Full Dark House, by Christopher Fowler

A particularly challenging aspect of the writing craft is to braid a storyline set in the present with one set in the past. Full Dark House starts in the present day when recently retired detective Gladys Forthright is awakened in the middle of the night by a phone call saying that a bomb has destroyed her former station house. She rushes to the scene where she is met by her long-term colleague John May. Knowing that his partner Arthur Bryant planned to work there all night, May fears the worst.

Certain clues indicate that the explosion is related to the very first case that May worked on with Bryant, when May first joined the Peculiar Crimes Unit—peculiar meaning “special” but given Bryant's interest in the paranormal it quickly came to mean something entirely different. That first day Bryant and May began investigating the gruesome murder of a dancer during World War II. The dancer was preparing to perform in a new production of Orpheus at the Palace Theatre, which was meant to raise the morale of Londoners buffeted by wartime shortages and the constant threat of German bombing raids.

The easiest approach to combining past and present is to have the present-day story as a frame: only at the beginning and the end of the book. Brideshead Revisited is an excellent example. Another approach is to introduce each chapter with a bit of the present-day story and then move back into the past, as Jane Urquhart did so well in Away. A third way is to alternate chapters, which Fowler does here effectively.

The main thing is to be sure the reader knows what time period she is in, so having a consistent format, such as the three above, helps by telling the reader what to expect. Recently I heard of a work-in-progress, a novel, set entirely in today except for one flashback scene near the middle. While I believe a talented writer can make anything work, I suspect that scene will leave readers disoriented.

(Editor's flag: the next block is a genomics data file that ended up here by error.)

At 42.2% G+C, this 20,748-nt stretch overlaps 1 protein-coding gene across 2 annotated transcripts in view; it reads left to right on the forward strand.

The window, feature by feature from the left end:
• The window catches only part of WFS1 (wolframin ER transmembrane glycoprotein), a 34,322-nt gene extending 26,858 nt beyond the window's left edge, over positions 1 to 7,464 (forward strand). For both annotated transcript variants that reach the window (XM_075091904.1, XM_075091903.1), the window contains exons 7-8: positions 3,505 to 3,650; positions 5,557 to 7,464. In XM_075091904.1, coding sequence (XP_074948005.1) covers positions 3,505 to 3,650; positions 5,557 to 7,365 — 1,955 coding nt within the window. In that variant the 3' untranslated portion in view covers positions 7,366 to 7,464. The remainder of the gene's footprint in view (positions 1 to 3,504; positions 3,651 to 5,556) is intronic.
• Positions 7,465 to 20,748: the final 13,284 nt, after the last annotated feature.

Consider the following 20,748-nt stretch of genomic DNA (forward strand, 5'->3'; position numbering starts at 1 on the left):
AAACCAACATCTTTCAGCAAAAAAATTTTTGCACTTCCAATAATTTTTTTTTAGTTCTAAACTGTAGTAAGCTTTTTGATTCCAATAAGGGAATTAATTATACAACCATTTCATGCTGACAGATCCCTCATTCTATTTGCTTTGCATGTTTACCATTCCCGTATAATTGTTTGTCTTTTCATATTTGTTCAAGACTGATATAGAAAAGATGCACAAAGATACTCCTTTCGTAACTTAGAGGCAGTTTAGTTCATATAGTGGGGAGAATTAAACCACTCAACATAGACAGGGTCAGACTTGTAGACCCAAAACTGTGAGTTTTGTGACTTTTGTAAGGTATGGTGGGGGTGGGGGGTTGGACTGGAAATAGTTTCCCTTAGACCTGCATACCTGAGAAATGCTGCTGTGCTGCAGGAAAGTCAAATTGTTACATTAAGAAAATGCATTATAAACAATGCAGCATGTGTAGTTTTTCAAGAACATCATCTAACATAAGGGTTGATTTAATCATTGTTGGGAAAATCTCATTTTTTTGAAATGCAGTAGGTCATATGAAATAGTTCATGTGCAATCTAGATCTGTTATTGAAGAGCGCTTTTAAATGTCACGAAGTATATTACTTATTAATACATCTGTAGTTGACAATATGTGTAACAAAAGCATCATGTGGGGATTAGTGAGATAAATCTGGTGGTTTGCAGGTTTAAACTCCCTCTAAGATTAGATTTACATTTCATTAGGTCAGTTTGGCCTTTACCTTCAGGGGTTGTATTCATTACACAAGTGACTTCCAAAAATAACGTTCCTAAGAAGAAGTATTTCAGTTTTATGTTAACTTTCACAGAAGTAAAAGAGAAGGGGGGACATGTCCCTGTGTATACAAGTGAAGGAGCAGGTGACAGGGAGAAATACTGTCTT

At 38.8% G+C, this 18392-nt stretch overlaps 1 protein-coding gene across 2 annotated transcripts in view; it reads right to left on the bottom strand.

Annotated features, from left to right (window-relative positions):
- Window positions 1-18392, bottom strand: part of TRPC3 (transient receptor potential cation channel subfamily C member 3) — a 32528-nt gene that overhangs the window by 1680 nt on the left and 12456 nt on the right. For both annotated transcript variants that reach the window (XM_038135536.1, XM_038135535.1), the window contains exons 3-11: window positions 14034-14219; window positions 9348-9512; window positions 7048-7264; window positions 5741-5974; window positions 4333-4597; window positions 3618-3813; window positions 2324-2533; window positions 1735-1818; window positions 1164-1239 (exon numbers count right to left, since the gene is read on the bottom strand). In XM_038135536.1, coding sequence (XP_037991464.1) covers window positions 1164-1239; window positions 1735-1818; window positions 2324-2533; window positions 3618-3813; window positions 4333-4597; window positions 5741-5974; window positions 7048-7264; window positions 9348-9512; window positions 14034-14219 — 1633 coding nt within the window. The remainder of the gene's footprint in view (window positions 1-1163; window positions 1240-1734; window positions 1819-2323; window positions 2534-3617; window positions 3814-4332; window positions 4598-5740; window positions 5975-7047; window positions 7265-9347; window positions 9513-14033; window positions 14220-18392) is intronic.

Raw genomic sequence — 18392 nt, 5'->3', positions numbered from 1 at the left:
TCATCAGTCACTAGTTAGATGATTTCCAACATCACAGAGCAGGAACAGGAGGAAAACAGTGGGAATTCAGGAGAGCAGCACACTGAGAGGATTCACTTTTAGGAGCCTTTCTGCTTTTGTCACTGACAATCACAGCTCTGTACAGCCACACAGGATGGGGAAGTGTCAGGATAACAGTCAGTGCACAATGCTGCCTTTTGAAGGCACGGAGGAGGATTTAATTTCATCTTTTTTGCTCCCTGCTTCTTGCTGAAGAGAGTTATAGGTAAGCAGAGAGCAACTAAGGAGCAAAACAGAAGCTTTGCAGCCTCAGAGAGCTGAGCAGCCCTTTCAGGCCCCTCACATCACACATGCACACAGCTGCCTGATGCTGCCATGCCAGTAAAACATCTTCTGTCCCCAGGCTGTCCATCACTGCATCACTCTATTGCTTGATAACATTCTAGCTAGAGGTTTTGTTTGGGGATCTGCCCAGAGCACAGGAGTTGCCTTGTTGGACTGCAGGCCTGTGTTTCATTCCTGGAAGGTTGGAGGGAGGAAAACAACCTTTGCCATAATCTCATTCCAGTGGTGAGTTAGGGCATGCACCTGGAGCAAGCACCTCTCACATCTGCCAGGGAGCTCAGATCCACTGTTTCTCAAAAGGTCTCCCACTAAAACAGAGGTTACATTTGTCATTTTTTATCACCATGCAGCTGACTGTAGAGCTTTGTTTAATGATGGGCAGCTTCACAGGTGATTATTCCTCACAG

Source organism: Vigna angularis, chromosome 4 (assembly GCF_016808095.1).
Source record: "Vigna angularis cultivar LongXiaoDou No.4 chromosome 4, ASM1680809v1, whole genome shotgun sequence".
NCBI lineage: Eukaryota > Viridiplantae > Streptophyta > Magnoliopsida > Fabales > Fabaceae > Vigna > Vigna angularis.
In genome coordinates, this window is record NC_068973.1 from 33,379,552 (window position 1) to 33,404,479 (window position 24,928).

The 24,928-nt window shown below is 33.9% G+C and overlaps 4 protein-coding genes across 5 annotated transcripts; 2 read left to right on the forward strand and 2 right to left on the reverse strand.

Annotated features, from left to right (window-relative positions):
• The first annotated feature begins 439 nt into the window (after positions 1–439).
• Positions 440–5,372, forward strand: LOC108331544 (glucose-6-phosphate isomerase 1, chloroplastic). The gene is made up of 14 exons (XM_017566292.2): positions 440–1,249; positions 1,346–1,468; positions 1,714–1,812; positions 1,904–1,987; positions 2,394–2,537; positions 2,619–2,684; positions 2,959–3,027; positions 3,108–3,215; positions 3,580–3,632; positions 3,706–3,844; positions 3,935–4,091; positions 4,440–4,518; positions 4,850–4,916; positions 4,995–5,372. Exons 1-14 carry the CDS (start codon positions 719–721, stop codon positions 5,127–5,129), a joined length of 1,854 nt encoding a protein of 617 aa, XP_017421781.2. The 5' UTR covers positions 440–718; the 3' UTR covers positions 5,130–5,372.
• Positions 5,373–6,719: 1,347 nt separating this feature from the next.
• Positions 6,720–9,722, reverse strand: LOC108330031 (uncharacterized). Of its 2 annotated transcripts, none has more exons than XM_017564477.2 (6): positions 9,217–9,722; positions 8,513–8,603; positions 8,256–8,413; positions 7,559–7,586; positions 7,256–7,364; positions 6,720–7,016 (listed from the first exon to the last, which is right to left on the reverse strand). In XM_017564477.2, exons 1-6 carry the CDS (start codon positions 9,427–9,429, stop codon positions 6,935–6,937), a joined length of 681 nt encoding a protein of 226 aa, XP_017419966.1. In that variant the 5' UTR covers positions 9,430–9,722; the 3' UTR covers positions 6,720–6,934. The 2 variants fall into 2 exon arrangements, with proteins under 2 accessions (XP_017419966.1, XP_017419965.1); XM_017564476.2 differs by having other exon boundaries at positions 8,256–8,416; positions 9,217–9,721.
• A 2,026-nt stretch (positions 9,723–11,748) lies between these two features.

Another way to help readers figure out where they are, as I learned from my friend Pat, is to provide clues in the text that signal one time frame or another. Fowler does that as well. In the present, May complains about his elderly aches and pains, while in the past he's sprightly enough at nineteen to jump on a motorcycle and endure a grueling pursuit. Also, Bryant's presence is a clear marker that we are in the past. The time periods, too, are quite different: the present prompts May's complaints about traffic and ugly architecture, while the past conjures up the blackouts and sirens of the Blitz. Also, some characters only exist in one timeframe or the other.

In addition to managing the time shifts so that I was never unsure of what time period we were in, Fowler crafts a satisfying puzzle, both in the past and the present. Bryant and May make an interesting team. May knows how to attract the ladies while Bryant hopelessly fumbles every encounter. Bryant's partiality to paranormal explanations is lost on May with his resolute practicality. When the Palace appears to be haunted by a phantom, the two come up with dramatically different explanations. If I anticipated some aspects of the ending, others took me by surprise. This is the first in a series of books about Bryant and May, and it is well done indeed.

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